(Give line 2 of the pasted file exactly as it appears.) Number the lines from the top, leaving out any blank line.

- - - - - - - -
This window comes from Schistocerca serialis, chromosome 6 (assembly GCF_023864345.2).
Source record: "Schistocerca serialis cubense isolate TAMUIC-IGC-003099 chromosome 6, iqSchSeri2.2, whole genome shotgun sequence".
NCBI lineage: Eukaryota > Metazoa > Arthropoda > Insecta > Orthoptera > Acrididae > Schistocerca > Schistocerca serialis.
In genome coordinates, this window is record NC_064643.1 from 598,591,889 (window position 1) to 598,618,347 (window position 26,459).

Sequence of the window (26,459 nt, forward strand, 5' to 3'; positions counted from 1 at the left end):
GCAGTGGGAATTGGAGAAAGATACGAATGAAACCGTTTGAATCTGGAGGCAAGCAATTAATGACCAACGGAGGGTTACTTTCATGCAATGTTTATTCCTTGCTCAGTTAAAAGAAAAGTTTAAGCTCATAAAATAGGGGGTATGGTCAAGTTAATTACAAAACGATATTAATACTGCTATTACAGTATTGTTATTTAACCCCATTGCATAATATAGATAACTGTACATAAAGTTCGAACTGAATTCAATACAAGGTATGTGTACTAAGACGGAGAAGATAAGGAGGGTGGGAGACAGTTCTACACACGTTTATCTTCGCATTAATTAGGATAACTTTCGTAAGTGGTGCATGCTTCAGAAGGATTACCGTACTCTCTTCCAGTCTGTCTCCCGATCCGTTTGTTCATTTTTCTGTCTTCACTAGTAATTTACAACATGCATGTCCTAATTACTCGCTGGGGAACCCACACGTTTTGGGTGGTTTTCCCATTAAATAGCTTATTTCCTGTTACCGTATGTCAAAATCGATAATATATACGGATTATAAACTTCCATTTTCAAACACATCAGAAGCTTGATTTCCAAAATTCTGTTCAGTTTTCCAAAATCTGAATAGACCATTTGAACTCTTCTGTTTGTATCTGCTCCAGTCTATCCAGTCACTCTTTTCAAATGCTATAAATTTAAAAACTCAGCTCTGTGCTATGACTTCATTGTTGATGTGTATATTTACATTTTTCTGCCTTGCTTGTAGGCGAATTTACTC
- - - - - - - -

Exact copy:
Source record: "Schistocerca serialis cubense isolate TAMUIC-IGC-003099 chromosome 6, iqSchSeri2.2, whole genome shotgun sequence".